John Ruskin‘s statement is among his most quoted and is takes us right to a central motive for why painters paint—a motive that fundamentally shapes our idea of art and its place and role in our lives. Art holds up to us things we admire, love, and find praise-worthy. (It also goes directly to why—and how—we frame and display pictures. But that’s another story—here is an example expanding on this thought.)
“Fix, then, this in your mind,” he goes on to say,
as the guiding principle of all right practical labour, and source of all healthful life energy, – that your art is to be the praise of something that you love. It may be only the praise of a shell or a stone; it may be the praise of a hero; it may be the praise of God: – your rank as a living creature is determined by the height and breadth of your love; but, be you small or great, what healthy art is possible to you must be the expression of your true delight in a real thing, better than the art. … This is the main lesson I have been teaching, so far as I have been able, through my whole life, – only that picture is noble, which is painted in love of the reality. … If you desire to draw, that you may represent something that you care for, you will advance swiftly and safely. If you desire to draw, that you may make a beautiful drawing, you will never make one.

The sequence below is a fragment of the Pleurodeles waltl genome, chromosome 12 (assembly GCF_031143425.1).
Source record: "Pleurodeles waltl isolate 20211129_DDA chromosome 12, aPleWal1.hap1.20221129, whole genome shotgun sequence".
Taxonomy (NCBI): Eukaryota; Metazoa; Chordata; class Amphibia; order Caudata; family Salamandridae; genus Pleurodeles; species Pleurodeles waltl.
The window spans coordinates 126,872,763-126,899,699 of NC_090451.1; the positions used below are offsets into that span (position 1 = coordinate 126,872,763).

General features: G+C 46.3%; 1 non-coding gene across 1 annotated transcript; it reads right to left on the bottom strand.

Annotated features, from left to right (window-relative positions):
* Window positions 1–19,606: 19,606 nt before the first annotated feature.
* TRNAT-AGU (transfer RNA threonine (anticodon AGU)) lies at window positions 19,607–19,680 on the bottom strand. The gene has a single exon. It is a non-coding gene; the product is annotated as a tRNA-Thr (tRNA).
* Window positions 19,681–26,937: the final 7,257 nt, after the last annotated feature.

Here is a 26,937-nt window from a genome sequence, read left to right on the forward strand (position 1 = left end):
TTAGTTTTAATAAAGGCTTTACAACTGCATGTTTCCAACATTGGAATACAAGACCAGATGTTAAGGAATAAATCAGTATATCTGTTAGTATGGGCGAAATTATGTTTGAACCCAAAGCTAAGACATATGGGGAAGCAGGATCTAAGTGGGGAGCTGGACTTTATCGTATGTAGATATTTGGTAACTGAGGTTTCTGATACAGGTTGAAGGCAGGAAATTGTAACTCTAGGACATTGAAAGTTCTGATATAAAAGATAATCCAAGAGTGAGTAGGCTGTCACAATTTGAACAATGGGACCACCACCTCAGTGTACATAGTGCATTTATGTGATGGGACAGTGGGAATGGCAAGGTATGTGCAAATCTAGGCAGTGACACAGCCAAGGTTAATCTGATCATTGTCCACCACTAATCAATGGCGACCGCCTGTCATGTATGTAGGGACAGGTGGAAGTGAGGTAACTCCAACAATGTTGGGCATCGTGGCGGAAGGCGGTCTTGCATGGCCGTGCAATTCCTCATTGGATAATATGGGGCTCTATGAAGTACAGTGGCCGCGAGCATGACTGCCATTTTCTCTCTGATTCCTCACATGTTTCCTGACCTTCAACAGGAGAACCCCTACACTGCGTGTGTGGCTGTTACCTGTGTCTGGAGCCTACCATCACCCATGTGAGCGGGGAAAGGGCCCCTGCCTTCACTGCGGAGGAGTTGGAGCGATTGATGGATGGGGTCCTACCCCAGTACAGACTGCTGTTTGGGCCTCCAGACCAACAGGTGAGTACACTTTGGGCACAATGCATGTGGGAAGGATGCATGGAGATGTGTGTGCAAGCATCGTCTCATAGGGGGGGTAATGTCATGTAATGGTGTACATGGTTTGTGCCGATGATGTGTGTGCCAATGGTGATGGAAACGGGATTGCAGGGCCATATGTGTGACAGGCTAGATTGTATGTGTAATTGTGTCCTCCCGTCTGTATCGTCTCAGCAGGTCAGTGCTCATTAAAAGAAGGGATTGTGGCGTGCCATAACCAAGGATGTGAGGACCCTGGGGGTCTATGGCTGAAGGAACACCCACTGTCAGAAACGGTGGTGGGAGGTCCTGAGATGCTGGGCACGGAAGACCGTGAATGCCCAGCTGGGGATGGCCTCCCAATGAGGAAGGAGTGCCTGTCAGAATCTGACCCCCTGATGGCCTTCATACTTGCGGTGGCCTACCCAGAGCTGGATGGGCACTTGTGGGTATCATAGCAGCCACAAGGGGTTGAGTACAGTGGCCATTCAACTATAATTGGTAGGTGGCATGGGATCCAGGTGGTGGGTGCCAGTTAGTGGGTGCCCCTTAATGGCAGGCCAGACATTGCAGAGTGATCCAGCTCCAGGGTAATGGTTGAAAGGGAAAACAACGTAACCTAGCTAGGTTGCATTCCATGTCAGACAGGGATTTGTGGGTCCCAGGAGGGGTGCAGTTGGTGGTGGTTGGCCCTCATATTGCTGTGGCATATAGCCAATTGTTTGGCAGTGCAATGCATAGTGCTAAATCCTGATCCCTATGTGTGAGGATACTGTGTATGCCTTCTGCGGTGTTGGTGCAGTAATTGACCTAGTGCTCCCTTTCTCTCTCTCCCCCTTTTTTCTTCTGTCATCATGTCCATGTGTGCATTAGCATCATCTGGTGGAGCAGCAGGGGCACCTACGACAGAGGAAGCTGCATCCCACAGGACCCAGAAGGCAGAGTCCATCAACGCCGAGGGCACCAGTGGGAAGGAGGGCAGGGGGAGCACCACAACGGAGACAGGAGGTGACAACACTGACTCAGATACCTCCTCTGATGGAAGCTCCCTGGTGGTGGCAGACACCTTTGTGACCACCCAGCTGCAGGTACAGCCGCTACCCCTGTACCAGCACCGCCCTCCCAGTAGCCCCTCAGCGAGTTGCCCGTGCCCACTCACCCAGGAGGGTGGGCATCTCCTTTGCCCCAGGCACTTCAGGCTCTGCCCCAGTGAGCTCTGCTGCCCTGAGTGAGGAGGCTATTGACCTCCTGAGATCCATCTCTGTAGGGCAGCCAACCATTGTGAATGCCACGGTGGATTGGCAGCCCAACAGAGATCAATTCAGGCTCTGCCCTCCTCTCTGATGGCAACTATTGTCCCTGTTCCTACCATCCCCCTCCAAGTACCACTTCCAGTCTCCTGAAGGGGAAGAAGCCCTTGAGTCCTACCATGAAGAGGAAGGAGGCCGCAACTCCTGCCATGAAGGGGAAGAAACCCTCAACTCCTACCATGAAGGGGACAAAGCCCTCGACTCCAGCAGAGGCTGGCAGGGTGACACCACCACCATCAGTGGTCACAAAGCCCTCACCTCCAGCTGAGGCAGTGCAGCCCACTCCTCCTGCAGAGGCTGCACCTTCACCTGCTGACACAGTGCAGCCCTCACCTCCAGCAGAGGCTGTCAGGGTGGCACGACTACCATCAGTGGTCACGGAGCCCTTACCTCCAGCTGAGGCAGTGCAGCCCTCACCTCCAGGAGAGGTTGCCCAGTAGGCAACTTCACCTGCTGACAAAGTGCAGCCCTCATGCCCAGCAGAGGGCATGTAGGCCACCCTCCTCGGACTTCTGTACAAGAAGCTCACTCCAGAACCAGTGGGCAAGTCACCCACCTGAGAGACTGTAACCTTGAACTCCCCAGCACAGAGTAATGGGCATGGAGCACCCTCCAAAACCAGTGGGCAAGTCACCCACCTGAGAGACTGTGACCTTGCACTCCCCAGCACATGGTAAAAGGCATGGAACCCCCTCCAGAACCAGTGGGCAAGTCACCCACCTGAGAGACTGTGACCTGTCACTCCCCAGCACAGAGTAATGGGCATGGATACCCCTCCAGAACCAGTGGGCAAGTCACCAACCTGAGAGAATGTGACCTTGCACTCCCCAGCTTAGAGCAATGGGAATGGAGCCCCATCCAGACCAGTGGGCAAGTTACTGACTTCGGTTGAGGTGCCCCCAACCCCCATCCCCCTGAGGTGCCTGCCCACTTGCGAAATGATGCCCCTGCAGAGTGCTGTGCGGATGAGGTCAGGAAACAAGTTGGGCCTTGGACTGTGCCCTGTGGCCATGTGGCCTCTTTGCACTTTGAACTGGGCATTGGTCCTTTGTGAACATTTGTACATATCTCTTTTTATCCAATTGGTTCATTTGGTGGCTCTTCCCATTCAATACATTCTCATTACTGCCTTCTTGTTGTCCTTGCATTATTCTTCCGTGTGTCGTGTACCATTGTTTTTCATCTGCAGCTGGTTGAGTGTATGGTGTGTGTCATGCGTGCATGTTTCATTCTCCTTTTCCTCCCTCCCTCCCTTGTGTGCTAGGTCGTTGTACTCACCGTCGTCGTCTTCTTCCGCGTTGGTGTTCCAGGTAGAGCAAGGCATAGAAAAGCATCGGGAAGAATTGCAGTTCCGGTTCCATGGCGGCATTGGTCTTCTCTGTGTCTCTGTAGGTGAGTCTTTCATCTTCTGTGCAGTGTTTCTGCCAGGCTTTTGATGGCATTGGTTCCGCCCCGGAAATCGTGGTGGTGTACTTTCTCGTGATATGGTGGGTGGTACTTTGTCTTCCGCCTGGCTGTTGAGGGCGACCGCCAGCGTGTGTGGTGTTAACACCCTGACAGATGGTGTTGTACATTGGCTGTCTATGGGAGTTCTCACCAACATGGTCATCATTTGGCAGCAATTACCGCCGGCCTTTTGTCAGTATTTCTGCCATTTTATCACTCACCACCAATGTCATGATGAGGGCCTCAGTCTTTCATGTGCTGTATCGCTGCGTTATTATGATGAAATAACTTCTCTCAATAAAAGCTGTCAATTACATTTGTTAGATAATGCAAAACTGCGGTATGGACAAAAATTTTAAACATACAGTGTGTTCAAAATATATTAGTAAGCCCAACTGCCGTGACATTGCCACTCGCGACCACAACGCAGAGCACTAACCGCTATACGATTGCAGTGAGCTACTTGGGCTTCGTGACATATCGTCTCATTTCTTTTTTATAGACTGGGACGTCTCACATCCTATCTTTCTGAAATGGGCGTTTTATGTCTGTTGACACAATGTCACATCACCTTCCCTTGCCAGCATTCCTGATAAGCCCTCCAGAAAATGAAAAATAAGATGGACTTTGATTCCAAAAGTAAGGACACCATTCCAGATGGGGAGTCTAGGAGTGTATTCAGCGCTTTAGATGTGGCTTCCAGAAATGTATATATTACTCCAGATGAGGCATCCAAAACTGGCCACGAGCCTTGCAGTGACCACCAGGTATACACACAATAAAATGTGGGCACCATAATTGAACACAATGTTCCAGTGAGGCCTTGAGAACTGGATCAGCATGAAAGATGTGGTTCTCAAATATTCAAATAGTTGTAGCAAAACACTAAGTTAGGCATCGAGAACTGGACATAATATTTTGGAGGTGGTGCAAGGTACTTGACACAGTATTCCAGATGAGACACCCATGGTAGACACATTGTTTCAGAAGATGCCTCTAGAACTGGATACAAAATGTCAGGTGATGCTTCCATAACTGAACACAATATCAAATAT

This manner of framing art is seen directly in the aedicule or tabernacle frame, which is a small architectural setting very much like a small chapel—a place of worship—originally made to house religious images. To some extent all frames are a place for expressed devotion, a place for, if not worship, giving praise.
It’s important to note that Ruskin’s not only talking here about painting and drawing, but asserts his statement “as the guiding principle of all right practical labour,” thereby placing art firmly in all productive work.« Back to Blog